MPP Rick Nicholls joins Ontario party

·2 min read
Chatham-Kent-Leamington MPP Rick Nicholls announced Wednesday he has joined the Ontario Party. Nicholls was removed from the PC caucus in August after refusing to get vaccinated against COVID-19. (Chris Young/The Canadian Press - image credit)
Chatham-Kent-Leamington MPP Rick Nicholls announced Wednesday he has joined the Ontario Party. Nicholls was removed from the PC caucus in August after refusing to get vaccinated against COVID-19. (Chris Young/The Canadian Press - image credit)

The MPP for Chatham-Kent-Leamington has joined the Ontario Party.

Rick Nicholls had been sitting as an independent since August, when he was ousted from the Progressive Conservative caucus for refusing to get vaccinated against COVID-19.

"My reason for joining the Ontario Party was pretty straightforward," Nicholls told CBC News. "I am a conservative. However, having said that, I became very much disenchanted with the movement and the direction that the Ford government is going."

Nicholls said he got an opportunity to speak with Ontario Party representatives and he "liked what they stood for."

"They're pro-family, they're pro liberty," he said. "That was one of the main reasons why I chose to attach my name to them and join the party."

The Ontario Party was founded in 2018, and former Conservative MP Derek Sloan is the current leader. In a news release, Sloan pitched the party as an alternative to "the four left-wing parties" — referring to the Greens, NDP, Liberals and the Progressive Conservatives.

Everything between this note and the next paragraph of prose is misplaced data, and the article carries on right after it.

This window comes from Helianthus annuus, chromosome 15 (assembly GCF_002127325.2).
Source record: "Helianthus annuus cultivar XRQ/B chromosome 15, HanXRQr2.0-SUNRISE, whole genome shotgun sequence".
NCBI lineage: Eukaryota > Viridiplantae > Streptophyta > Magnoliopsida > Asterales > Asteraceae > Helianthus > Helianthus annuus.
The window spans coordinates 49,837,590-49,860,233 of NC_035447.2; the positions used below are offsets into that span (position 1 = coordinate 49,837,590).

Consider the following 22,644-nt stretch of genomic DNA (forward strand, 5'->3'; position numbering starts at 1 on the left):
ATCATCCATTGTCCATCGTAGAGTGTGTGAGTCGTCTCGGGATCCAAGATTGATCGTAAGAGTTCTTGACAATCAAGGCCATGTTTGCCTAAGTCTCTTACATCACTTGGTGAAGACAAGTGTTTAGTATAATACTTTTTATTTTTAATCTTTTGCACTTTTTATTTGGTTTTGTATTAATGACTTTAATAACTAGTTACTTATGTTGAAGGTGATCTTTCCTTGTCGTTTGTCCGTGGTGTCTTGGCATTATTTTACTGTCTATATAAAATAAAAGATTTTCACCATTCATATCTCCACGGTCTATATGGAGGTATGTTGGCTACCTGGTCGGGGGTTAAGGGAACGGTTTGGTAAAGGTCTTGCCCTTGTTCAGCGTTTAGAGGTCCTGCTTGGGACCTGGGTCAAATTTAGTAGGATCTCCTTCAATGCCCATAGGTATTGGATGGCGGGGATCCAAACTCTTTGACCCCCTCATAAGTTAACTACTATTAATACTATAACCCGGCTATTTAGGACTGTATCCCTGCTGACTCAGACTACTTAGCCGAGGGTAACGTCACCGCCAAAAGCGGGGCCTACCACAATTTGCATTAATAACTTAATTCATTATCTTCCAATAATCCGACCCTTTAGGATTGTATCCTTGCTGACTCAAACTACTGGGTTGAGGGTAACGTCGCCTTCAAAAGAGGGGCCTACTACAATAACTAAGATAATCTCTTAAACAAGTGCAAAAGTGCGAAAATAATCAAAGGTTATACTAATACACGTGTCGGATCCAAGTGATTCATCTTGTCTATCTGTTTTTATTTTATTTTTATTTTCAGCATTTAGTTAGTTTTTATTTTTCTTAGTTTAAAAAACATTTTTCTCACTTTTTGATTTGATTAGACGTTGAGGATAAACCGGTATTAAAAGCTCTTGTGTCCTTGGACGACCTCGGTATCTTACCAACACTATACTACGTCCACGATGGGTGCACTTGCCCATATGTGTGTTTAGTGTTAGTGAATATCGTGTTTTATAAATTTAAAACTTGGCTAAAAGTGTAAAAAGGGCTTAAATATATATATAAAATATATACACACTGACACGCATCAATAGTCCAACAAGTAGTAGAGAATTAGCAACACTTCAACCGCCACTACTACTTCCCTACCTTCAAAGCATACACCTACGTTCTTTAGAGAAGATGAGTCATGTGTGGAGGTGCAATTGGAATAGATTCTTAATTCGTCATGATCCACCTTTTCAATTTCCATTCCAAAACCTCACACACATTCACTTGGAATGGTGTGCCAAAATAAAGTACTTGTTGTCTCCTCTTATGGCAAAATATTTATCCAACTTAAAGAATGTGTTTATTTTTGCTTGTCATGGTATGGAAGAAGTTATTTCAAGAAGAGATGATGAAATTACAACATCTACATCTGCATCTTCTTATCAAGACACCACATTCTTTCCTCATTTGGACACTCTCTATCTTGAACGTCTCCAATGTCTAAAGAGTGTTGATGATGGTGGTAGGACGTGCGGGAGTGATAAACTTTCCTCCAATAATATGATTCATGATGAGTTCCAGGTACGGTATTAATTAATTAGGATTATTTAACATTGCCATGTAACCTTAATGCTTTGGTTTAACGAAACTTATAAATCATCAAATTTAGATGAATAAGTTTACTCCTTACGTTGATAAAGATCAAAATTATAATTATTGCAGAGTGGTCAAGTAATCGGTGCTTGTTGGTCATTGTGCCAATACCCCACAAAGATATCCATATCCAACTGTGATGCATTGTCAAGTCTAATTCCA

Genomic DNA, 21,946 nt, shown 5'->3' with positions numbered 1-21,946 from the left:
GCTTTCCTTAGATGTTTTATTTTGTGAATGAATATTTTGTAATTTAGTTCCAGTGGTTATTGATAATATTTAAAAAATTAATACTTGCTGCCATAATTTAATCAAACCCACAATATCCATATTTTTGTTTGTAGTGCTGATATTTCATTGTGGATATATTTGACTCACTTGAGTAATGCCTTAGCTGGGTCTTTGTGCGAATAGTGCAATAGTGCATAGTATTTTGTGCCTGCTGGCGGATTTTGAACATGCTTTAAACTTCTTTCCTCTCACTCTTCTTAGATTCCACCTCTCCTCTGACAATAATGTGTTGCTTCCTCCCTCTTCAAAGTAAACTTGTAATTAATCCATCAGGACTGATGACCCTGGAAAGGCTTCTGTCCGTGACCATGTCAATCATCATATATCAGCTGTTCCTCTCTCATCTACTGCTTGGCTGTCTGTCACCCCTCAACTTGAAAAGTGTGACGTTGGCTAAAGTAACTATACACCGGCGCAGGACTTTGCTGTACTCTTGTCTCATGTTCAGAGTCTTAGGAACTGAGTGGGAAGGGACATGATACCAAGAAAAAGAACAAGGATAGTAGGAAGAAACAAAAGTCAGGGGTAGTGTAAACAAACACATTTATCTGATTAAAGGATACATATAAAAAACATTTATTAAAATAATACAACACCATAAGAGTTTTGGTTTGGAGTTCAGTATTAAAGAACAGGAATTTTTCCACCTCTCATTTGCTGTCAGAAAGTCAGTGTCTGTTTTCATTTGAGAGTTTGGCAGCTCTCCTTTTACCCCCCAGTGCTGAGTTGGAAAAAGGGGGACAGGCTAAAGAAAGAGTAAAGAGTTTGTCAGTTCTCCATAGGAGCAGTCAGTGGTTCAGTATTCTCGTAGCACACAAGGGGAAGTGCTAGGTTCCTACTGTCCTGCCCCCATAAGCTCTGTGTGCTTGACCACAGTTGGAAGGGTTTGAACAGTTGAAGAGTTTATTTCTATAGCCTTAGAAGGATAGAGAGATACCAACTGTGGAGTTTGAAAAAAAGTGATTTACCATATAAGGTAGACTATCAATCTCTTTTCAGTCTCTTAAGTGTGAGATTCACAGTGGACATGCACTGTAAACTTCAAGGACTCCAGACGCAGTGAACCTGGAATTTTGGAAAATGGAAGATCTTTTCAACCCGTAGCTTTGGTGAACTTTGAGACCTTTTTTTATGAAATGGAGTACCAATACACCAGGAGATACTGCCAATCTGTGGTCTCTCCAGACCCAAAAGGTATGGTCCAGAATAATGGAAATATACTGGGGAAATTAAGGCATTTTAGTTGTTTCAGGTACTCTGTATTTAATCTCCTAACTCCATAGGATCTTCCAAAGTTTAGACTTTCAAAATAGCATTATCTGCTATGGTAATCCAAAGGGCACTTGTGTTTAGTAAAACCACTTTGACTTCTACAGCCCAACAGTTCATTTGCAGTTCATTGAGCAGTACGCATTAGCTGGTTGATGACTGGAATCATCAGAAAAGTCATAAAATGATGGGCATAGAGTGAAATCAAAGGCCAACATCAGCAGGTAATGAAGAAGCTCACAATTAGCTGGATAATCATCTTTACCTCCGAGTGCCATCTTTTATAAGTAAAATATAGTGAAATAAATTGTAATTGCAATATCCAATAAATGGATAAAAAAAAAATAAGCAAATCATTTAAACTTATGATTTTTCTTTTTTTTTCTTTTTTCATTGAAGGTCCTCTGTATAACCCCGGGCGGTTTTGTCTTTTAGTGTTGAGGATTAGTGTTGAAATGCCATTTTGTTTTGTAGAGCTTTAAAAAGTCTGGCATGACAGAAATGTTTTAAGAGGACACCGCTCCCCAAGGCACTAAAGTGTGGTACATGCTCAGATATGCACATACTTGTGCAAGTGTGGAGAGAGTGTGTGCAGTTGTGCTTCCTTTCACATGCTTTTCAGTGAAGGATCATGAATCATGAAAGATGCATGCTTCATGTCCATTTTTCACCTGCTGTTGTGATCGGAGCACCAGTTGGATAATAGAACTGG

Nicholls' switch makes him the party's first sitting member at Queen's Park.

Nicholls said despite what happened with the PC party and posts he made online saying the COVID-19 vaccine was unsafe, he's not anti-vaccination.

"I didn't think that this particular vaccination was safe," he said Wednesday. "I have all my other vaccines."

The consensus among medical experts is that COVID-19 vaccines are safe and effective.

Nicholls said he didn't think enough was known about the COVID-19 vaccine at the time, and therefore he decided not to get it.

"It's, you know, my choice," he said. "I'm not adverse to anyone who has chosen to get the vaccine."

"If someone chooses to get a vaccine, OK," Nicholls said. "But if they choose not to, OK."

"But let's have the respect for both parties."

Nicholls also said he had no concerns over Ontario Party leader Sloan, who was expelled from the Conservative Party after accepting a donation from Paul Fromm, who describes himself as a white nationalist.

"I think it was a case where all this, I think, came to light ... after the leadership race, Nicholls said. "I know that Derek Sloan tried to defend himself, but his his defence fell on deaf ears."

Sloan also faced criticism for his remarks about Canada's chief public health officer Dr. Theresa Tam.

Nicholls said he's currently helping the Ontario Party with policy development, but hasn't decided if he'll run again in the next election.

He said he expects to make that decision by mid-February.

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